or purported material is, or contains -
            (i) an obscene visual depiction of a minor engaging in
          sexually explicit conduct; or
            (ii) a visual depiction of an actual minor engaging in
          sexually explicit conduct;

        (4) either -
          (A) in the special maritime and territorial jurisdiction of
        the United States, or on any land or building owned by, leased
        to, or otherwise used by or under the control of the United
        States Government, or in the Indian country (as defined in
        section 1151), knowingly sells or possesses with the intent to
        sell any child pornography; or
          (B) knowingly sells or possesses with the intent to sell any
        child pornography that has been mailed, or shipped or
        transported using any means or facility of interstate or
        foreign commerce or in or affecting interstate or foreign
        commerce by any means, including by computer, or that was
        produced using materials that have been mailed, or shipped or
        transported in or affecting interstate or foreign commerce by
        any means, including by computer;

        (5) either -
          (A) in the special maritime and territorial jurisdiction of
        the United States, or on any land or building owned by, leased
        to, or otherwise used by or under the control of the United
        States Government, or in the Indian country (as defined in
        section 1151), knowingly possesses, or knowingly accesses with
        intent to view, any book, magazine, periodical, film,
        videotape, computer disk, or any other material that contains
        an image of child pornography; or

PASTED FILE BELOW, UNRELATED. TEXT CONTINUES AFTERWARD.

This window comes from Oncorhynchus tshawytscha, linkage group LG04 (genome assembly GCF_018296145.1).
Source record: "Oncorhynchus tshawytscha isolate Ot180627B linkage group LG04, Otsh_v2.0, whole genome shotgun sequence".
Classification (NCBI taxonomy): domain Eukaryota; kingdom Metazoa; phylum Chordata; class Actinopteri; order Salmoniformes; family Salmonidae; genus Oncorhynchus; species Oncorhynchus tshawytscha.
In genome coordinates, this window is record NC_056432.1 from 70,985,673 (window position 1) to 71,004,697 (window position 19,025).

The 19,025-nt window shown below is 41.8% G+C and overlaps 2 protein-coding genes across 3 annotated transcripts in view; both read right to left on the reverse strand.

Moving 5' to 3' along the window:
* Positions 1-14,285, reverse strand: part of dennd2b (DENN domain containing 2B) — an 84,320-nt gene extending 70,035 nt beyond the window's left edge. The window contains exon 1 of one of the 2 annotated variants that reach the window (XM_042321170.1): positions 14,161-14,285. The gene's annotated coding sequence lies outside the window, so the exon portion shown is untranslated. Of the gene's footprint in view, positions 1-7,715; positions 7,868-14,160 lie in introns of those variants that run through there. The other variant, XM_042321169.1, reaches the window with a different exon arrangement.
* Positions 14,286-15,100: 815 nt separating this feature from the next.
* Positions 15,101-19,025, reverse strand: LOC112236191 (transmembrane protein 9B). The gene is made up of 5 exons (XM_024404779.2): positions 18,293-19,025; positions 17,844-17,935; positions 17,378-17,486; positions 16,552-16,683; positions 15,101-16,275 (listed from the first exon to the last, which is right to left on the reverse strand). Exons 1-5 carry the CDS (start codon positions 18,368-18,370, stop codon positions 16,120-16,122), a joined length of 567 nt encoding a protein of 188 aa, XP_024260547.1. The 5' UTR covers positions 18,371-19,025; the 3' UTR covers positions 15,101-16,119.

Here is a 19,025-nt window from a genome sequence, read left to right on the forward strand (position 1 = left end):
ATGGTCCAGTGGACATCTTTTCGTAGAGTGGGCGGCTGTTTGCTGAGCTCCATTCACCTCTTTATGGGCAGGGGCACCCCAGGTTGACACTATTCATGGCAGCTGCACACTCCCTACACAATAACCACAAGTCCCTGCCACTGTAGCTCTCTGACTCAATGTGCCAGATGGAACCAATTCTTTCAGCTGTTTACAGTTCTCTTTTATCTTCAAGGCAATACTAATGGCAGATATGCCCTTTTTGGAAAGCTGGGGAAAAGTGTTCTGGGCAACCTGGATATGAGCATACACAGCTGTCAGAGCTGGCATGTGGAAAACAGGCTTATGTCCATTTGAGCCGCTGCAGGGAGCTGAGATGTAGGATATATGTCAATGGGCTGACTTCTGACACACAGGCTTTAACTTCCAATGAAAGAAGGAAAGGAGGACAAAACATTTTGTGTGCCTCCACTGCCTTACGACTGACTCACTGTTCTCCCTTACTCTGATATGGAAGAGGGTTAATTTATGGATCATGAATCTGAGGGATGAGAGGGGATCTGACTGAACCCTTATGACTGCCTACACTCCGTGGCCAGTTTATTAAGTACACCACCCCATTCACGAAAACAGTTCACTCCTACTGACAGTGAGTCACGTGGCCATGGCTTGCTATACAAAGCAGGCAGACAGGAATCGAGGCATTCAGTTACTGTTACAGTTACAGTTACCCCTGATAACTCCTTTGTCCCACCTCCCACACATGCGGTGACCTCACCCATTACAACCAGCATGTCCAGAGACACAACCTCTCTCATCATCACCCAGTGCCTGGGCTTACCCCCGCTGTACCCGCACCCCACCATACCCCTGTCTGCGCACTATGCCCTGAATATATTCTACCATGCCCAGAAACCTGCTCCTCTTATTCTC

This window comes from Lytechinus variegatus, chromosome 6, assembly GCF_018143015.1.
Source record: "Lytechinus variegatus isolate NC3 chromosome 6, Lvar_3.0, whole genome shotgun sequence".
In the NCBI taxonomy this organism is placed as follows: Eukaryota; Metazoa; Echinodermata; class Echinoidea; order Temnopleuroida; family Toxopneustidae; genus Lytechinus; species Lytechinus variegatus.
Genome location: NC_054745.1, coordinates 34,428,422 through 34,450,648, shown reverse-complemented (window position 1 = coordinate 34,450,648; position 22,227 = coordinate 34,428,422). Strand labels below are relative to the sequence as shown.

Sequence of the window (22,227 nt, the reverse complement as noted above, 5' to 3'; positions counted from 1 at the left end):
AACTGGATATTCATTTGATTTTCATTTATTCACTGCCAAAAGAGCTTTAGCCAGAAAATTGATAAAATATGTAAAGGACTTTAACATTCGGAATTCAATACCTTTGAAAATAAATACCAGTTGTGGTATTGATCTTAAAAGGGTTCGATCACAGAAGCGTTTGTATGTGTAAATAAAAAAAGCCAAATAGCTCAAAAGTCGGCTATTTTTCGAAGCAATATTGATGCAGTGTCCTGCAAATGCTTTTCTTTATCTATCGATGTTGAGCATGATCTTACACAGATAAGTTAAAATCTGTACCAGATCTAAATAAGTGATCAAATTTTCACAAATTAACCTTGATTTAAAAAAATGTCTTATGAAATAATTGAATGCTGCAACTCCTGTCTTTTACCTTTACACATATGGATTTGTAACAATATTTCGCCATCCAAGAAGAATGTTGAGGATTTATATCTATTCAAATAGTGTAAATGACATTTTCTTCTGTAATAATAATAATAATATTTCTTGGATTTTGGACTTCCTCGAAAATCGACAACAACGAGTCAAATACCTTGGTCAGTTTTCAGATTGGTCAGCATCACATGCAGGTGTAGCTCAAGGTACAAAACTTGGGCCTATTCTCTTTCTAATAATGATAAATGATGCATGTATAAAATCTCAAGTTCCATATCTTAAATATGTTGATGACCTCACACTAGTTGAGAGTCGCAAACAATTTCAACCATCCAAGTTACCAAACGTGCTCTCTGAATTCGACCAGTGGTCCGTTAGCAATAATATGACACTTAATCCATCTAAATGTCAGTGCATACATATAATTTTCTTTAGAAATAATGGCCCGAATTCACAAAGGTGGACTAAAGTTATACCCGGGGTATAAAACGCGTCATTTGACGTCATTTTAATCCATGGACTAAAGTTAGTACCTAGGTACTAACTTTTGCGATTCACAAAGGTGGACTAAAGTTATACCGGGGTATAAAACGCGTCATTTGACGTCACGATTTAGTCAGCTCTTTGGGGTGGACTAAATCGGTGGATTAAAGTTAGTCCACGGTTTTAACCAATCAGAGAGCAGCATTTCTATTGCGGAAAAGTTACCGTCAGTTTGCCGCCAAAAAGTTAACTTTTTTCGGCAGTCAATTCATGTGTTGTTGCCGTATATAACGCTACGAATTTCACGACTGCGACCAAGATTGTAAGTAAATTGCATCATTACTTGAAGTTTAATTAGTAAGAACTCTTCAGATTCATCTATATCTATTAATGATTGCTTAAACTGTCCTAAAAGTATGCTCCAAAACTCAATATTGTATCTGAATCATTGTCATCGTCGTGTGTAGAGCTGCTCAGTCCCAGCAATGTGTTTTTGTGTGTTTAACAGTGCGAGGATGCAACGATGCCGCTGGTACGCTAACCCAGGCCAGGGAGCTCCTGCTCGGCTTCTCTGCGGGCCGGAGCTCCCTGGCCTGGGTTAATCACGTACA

(B) knowingly possesses, or knowingly accesses with intent to
        view, any book, magazine, periodical, film, videotape, computer
        disk, or any other material that contains an image of child
        pornography that has been mailed, or shipped or transported
        using any means or facility of interstate or foreign commerce
        or in or affecting interstate or foreign commerce by any means,
        including by computer, or that was produced using materials
        that have been mailed, or shipped or transported in or
        affecting interstate or foreign commerce by any means,
        including by computer;

        (6) knowingly distributes, offers, sends, or provides to a
      minor any visual depiction, including any photograph, film,
      video, picture, or computer generated image or picture, whether
      made or produced by electronic, mechanical, or other means, where
      such visual depiction is, or appears to be, of a minor engaging
      in sexually explicit conduct -
          (A) that has been mailed, shipped, or transported using any
        means or facility of interstate or foreign commerce or in or
        affecting interstate or foreign commerce by any means,
        including by computer;
          (B) that was produced using materials that have been mailed,
        shipped, or transported in or affecting interstate or foreign
        commerce by any means, including by computer; or
          (C) which distribution, offer, sending, or provision is
        accomplished using the mails or any means or facility of
        interstate or foreign commerce,

      for purposes of inducing or persuading a minor to participate in
      any activity that is illegal; or
        (7) knowingly produces with intent to distribute, or
      distributes, by any means, including a computer, in or affecting
      interstate or foreign commerce, child pornography that is an
      adapted or modified depiction of an identifiable minor.(!1)


    shall be punished as provided in subsection (b).
      (b)(1) Whoever violates, or attempts or conspires to violate,
    paragraph (1), (2), (3), (4), or (6) of subsection (a) shall be